How to take it: Dosing hasn’t been fully established yet. Dosing ranges from 320mg/day for children to 500mg/day for adults. Refer to dosing on package instructions.

Reputable brands: Dr. Mercola, Source Naturals, Thorne Research

B vitamins

Though there are 8 B vitamins in total, two play a particularly important role in ADHD. Vitamin B6 (pyridoxine) is critical in making the neurotransmitter serotonin4. Additionally vitamin B 12 (methy B-12) helps to regenerate neurons as well as the myelin protective sheath.5-6

Food sources: Organic, grass-fed poultry and beef, seafood, bananas, leafy green vegetables such as spinach, potatoes

How to take it: Take a B-Complex as directed on the package instructions, preferably in the morning, as it can have a stimulating effect. If you’re seeing a practitioner, he or she can recommend individual b-vitamins and suggest dosing.

Reputable brands: MegaFood


According to Carolyn Dean, M.D., up to 80% of Americans could be deficient in magnesium.8 It is essential for over 300 critical enzyme processes in the body.9 Magnesium promotes cardiovascular health, has a calming effect on the bowels and can aid in anxiety. Most children who take prescription stimulants are especially susceptible to magnesium depletion, which affects neurotransmitters controlling emotion, hyperactivity and attention. Magnesium is synergistic (or works well) with vitamin B-6 (pyridoxine).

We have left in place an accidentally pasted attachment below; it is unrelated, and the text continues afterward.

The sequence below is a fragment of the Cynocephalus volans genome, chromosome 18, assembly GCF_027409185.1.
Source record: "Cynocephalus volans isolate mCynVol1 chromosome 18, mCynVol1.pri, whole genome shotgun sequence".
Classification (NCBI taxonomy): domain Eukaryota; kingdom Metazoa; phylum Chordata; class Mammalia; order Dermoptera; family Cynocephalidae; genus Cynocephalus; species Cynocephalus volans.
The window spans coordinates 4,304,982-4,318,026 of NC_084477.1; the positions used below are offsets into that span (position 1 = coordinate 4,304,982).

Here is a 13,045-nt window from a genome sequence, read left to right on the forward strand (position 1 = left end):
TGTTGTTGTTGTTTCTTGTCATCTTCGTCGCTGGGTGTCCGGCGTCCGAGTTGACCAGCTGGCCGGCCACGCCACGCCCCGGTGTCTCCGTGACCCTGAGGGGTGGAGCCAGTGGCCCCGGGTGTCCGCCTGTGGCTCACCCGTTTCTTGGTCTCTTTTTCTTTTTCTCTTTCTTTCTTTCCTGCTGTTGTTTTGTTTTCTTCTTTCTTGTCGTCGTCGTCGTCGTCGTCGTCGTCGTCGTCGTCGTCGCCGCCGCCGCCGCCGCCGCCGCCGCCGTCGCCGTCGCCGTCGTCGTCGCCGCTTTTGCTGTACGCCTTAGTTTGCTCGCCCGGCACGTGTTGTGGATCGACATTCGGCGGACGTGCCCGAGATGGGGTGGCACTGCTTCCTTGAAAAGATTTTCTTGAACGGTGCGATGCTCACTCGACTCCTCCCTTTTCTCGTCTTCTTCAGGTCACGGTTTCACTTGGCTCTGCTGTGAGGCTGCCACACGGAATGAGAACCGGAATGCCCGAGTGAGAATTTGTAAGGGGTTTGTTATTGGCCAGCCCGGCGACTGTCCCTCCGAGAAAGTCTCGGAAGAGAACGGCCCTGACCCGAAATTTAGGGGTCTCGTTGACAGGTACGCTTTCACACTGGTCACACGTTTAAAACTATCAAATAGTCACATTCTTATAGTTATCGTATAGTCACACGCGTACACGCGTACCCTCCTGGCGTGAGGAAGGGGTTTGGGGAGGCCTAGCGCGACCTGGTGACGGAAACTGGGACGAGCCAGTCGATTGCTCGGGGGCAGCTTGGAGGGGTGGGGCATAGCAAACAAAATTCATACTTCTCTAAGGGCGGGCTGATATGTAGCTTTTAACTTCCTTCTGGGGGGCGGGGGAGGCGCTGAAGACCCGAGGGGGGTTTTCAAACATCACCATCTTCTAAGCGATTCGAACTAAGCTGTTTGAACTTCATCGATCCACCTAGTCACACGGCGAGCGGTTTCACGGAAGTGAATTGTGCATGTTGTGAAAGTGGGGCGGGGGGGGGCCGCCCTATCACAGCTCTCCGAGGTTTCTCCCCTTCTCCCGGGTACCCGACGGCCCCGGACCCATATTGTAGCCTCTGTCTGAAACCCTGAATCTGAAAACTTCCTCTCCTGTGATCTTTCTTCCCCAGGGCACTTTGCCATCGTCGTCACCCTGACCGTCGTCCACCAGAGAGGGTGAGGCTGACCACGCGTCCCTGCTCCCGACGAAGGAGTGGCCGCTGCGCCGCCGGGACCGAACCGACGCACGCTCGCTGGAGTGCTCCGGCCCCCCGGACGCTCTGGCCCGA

Food sources: leafy greens, cacao, nuts, oysters, mackerel, beans, avocado, banana.

Dosage forms: Fun fact: our bodies like to absorb magnesium in different ways. Try taking a hot bath and dissolve 1-2 cups of Epsom salts, which area great source of magnesium. Or consider spraying magnesium oil on the bottom of the feet at bedtime. I also like an oral formulation called Natural Calm, which is an oral powder dissolved in water. Start with a quarter or half the normal dose with this product too.  If you experience diarrhea, decrease your dose.

Reputable brands: Natural Calm, Ancient Minerals, Dr. Teals Epsom Salts

Vitamin D

About half of children are deficient in Vitamin D. Optimal levels are needed for bone health as well as immune function.

Food sources: salmon, mackerel, tuna, sardines, yogurt and milk, egg yolks, cheese and liver are good food sources of vitamin D.

How to get more: Get out in the sun! Just 15 minutes a day (without sunscreen (gasp!) can boost vitamin D levels. Check vitamin D status and consider supplementing to bring the vitamin D blood level to the middle of the “normal range.” After learning I am deficient myself, especially in the wintertime here in the Northeast, I like to use a source containing Vitamin D3. Children one year of age and above: 400 IUs per day, taken with a meal. Adult dosing can range from 1000-10,000IU/day depending on levels.

Reputable brands: Child Life, Natural Factors


Zinc helps in making dopamine, which can affect mood & concentration (a big helper for ADHD symptoms). Adequate levels also support production of melatonin and serotonin. Zinc also converts vitamin b6 (pyridoxine) into active form. It can also prevent oxidative damage.

Food sources: oysters, beef & lamb, spinach, pumpkin/squash seeds,cashews, cocoa powder, pork, white mushrooms

Dosing and other information. In clinical trials, there was a wide variety of dosing. Per the National Insitutes of Health, the upper limit daily dose of zinc is as follows: 4mg (infants to 6 months), 5mg (7-12 mo), 7mg (1-3yo), 12mg (4-8yo), 23mg (9-13yo), 34mg (14-18yo) and 40mg (19 and older).10 Zinc can lower copper store, which can also affect ADHD symptoms. Though this is a common deficiency, I would recommend talking to a practitioner before supplementing.